War of the Rebellion: Serial 072 Page 0610 THE ATLANTA CAMPAIGN. Chapter L.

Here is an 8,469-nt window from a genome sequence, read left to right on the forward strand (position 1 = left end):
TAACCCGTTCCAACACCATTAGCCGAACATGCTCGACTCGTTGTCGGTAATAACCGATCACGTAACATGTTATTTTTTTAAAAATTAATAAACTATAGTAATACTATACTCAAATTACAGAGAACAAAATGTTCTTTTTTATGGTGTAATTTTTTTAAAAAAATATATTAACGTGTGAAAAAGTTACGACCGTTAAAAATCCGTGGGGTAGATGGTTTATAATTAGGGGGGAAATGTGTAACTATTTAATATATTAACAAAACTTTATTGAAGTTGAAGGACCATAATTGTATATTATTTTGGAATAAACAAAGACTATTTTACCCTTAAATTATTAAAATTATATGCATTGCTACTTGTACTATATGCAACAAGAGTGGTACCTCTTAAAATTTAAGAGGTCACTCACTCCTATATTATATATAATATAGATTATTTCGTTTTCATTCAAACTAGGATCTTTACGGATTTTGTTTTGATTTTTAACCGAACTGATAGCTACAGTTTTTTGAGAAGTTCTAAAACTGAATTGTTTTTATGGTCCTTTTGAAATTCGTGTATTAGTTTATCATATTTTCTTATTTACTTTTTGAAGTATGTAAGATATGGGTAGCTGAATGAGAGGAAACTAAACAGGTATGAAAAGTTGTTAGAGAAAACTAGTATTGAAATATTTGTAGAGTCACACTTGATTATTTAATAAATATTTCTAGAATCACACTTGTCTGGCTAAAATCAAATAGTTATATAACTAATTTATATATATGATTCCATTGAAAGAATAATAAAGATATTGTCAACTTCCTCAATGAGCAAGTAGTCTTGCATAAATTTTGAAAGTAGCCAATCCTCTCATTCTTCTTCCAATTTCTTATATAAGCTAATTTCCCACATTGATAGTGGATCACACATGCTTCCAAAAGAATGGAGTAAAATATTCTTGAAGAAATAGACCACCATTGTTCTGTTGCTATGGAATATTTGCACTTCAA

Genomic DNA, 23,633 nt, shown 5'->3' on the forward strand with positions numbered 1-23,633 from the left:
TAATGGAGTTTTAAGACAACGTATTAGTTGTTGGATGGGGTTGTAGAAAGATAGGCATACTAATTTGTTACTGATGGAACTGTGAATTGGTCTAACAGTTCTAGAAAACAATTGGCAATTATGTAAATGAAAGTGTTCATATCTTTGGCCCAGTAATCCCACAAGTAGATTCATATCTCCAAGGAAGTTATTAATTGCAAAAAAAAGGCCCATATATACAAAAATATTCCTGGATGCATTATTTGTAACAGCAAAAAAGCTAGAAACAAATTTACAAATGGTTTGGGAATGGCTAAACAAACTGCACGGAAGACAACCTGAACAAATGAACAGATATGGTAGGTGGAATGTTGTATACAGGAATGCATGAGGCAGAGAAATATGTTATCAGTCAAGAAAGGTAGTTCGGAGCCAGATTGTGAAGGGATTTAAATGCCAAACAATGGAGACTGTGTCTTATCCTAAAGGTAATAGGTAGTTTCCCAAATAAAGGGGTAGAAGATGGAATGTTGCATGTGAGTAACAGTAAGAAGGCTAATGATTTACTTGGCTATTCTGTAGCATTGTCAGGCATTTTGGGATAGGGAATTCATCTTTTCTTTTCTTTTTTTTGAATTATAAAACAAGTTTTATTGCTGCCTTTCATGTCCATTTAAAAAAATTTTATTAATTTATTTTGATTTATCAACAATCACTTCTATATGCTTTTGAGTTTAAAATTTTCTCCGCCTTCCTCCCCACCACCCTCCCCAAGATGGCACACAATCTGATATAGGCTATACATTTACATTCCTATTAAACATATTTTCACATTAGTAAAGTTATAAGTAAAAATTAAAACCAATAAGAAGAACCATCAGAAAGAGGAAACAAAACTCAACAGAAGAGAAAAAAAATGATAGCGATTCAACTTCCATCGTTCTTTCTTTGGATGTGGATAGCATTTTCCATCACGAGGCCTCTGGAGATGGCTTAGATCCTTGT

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p. m. in the same order, facing south, the left of Third Brigade resting on railroad. The Thirty-eighth, the right of second line, advanced through an immense thicket under fire of enemy's skirmishers, who were driven by our skirmish line (of which Company D, Captain James H. Low, formed a part) across an open field and into their works in woods beyond. The first line of brigade followed closely, putting up light works in edge of timber, while the second line was halted 100 yards in rear and also put up a light line of works. The first line now advancing became hotly engaged in the woods, the fight extending to the right for some distance with great fury. The other regiments from second line were ordered forward to support the first, charges of our comrades. Soon, however, came an order for the Thirty-eighth to advance, and crossing the field was ordered to take, if possible, the enemy's works. Moving to the right of the brigade line the woods were entered; then deploying Company G, Captain H. F. Perry, and Company H, Lieutenant David H. Patton commanding, as skirmishers, the advance was given and acted upon with alacrity. The men in the face of a terrible fire charging over the falling timber and abatis, struck the works and carried them, then swinging by a wheel to the left, advanced down the line toward the railroad, clearing the pits and traverses as they passed, hurrying the prisoners to the rear. In a short time the brigade front was cleared, the railroad gained, and a rebel section of artillery and infantry colors escaping seemed to be made,and the enfilading fire from there was such that safety required the left bank should be taken. So across the railroad, down and up the sides of a ten-foot cut, did the men charge, clearing the works for sixty yards beyond, until in fact they came under the fire of our men of the Fourth Corps, who were 300 yards to the rear. This caused a withdrawal toward the left bank of the railroad, which was held, together with the right bank and rebel works to the right. The enemy's battery was now in its second position, not 400 yards down the railroad, and hurled the canister directly against us. No advance being made by the troops on the left of the railroad, the enemy rallied, advanced up their traversed line to within four rods of our position, and finally caused a withdrawal from that side of the road, after losing Major Carter, wounded, Captains Jenkins and Perry, wounded, and Lieutenant Osborn, killed, while enlisted men fell in proportion. Having now withdrawn to right bank of railroad, still occupying the full brigade front of rebel works (the Seventy-fourth Ohio having taken position on the right), and seeing no prospect of the advance of troops on the left of the railroad, and having received notice that all the troops of our brigade were than in action, I deemed it but slaughter of the men, who had done so gallantly to remain longer exposed to the terrible enfilading fire from the left, and consequently withdrew about dusk in good order to the open field in rear. The enemy fought with the greatest desperation, and after first entering their works it was a continuous fight along their line of traverses for each section, many not dropping their guns until fired on or clubbed with the rifle. The smallness of the command deterred me from sending prisoners to the rear under guard, although 41 were thus disposed of, but I am certain the estimate is none too high when I say 100 at least were sent to the rear by the regiment. To both officers and